Plaintiff seeks to impose liability on Defendants O'Shaughnessy and Fuchter because, following Plaintiff's complaint to the Prison Law Office, they represented in writing to the Attorney General's Office that Plaintiff appeared to have no significant shoulder injury. This conduct does not support a claim that either Defendant was deliberately indifferent to Plaintiff's medical needs.
Finally, there are no specific acts of alleged deliberate indifference attributed to named Defendants Yin, Turner, Holland, or Bauchman. Accordingly, the amended complaint does not state any claims for relief against them under section 1983.
The Court will provide Plaintiff with the opportunity to file a second amended complaint. In amending, Plaintiff is informed that "[a] difference of opinion between a prisoner-patient and prison medical authorities regarding treatment does not give rise to a s 1983 claim." Franklin v. Oregon, 662 F.2d 1337, 1344 (9th Cir. 1981) (internal citation omitted). Rather, a valid claim must be supported by allegations which would be sufficient to "show that the course of treatment the doctors chose was medically unacceptable under the circumstances . . . and . . . that they chose this course in conscious disregard of an excessive risk to plaintiff's health." Jackson v. McIntosh, 90 F.3d 330, 332 (9th Cir. 1986) (internal citations omitted). Although accepted as true, the "[f]actual allegations must be [sufficient] to raise a right to relief above the speculative level . . . ." Bell Atlantic Corp. v. Twombly, 127 S.Ct. 1955, 1965 (2007) (citations omitted).
III. Conclusion and Order
Plaintiff's amended complaint fails to state a claim upon which relief may be granted under federal law. The Court will provide Plaintiff with the opportunity to file a second amended complaint curing the deficiencies identified by the Court in this order. Plaintiff may not change the nature of this suit by adding new, unrelated claims in his second amended complaint. George v. Smith, 507 F.3d 605, 607 (7th Cir. 2007) (no "buckshot" complaints).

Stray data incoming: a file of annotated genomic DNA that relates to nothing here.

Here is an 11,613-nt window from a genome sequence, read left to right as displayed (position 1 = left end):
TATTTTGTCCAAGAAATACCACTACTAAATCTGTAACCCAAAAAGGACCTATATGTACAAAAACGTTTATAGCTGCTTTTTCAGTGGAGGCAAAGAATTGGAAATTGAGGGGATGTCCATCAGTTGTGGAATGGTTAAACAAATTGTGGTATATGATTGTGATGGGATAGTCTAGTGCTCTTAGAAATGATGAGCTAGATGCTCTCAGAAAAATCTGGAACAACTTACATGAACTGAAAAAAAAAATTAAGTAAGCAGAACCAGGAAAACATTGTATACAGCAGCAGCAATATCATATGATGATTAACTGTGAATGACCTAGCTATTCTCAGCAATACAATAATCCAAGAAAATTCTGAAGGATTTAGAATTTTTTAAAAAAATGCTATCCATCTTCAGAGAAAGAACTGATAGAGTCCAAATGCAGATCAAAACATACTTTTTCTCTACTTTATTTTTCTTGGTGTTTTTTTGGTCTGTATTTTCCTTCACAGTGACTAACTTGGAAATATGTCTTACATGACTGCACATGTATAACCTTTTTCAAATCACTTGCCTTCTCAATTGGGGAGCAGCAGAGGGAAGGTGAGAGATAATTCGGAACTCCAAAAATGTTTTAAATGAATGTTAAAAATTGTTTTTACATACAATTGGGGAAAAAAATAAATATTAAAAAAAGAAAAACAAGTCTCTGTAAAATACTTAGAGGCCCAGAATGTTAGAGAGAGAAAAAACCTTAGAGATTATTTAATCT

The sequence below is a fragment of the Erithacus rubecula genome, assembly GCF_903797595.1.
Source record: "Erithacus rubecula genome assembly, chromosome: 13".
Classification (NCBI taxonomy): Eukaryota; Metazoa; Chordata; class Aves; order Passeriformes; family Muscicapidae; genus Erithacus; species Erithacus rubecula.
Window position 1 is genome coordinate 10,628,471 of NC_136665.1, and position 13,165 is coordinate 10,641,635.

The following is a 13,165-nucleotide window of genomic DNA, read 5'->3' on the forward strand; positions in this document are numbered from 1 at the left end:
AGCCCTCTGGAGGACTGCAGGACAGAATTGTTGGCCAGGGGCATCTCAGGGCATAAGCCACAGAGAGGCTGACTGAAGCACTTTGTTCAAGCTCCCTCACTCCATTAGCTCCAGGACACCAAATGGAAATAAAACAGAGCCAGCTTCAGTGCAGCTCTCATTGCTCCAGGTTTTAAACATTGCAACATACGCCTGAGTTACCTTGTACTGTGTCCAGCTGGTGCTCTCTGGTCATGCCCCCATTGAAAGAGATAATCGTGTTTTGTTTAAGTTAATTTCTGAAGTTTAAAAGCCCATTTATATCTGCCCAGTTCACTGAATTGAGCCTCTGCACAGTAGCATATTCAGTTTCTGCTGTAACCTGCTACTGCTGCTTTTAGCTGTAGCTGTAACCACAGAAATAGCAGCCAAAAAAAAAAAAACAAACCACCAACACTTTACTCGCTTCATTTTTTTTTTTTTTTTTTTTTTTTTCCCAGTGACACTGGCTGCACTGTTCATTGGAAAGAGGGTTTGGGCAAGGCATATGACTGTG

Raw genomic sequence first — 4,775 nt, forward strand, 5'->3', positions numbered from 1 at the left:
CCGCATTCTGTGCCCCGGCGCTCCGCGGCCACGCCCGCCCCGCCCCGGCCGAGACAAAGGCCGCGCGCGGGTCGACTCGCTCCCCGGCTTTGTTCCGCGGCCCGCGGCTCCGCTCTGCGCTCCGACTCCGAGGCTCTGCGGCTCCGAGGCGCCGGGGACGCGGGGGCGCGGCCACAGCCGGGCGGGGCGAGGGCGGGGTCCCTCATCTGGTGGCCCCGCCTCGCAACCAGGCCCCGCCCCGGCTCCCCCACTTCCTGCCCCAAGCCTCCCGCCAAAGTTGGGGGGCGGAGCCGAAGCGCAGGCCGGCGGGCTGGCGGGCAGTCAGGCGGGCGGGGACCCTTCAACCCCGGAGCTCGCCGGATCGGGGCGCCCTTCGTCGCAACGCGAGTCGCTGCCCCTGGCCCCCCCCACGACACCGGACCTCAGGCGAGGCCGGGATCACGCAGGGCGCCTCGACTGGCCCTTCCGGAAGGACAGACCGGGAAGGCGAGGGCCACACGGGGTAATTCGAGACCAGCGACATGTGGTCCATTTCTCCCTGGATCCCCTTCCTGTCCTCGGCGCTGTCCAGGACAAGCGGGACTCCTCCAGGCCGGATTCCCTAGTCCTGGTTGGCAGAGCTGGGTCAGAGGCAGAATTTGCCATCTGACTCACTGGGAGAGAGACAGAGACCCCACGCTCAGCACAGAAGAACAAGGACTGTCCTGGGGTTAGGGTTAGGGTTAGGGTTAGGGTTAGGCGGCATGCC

Plaintiff is informed that he must demonstrate in his complaint how the conditions complained of have resulted in a deprivation of his constitutional rights. See Ellis v. Cassidy, 625 F.2d 227 (9th Cir. 1980). The complaint must allege in brief but specific terms how each named defendant is involved. There can be no liability unless there is some affirmative link or connection between a defendant's actions and the claimed deprivation. Rizzo v. Goode, 423 U.S. 362 (1976); May v. Enomoto, 633 F.2d 164, 167 (9th Cir. 1980); Johnson v. Duffy, 588 F.2d 740, 743 (9th Cir. 1978).
Under section 1983, liability may not be imposed on supervisory personnel for the actions of their employees under a theory of respondeat superior. When a named defendant holds a supervisorial position, the causal link between that defendant and the claimed constitutional violation must be specifically alleged. See Fayle v. Stapley, 607 F.2d 858, 862 (9th Cir. 1979); Mosher v. Saalfeld, 589 F.2d 438, 441 (9th Cir. 1978), cert. denied, 442 U.S. 941 (1979). To state a claim for relief under section 1983 for supervisory liability, Plaintiff must allege some facts indicating that the defendant either: personally participated in the alleged deprivation of constitutional rights; knew of the violations and failed to act to prevent them; or promulgated or "implemented a policy so deficient that the policy 'itself is a repudiation of constitutional rights' and is 'the moving force of the constitutional violation.'" Hansen v. Black, 885 F.2d 642, 646 (9th Cir. 1989) (internal citations omitted); Taylor v. List, 880 F.2d 1040, 1045 (9th Cir. 1989).
Finally, Plaintiff is advised that an amended complaint supercedes the original complaint, Forsyth v. Humana, Inc., 114 F.3d 1467, 1474 (9th Cir. 1997); King v. Atiyeh, 814 F.2d 565, 567 (9th Cir. 1987), and must be "complete in itself without reference to the prior or superceded pleading," Local Rule 15-220. Plaintiff is warned that "[a]ll causes of action alleged in an original complaint which are not alleged in an amended complaint are waived." King, 814 F.2d at 567 (citing to London v. Coopers & Lybrand, 644 F.2d 811, 814 (9th Cir. 1981)); accord Forsyth, 114 F.3d at 1474.
Accordingly, based on the foregoing, it is HEREBY ORDERED that:
1. Plaintiff's amended complaint is dismissed, with leave to amend, for failure to state a claim upon which relief may be granted under section 1983;
2. The Clerk's Office shall send Plaintiff a complaint form;
3. Within thirty (30) days from the date of service of this order, Plaintiff shall file a second amended complaint;
4. Plaintiff may not add any new, unrelated claims to this action via his second amended complaint and any attempt to do so will result in an order striking the second amended complaint; and
5. If Plaintiff fails to file an second amended complaint, the Court will recommend that this action be dismissed, with prejudice as to the federal claims, for failure to state a claim.
IT IS SO ORDERED.
© 1992-2008 VersusLaw Inc.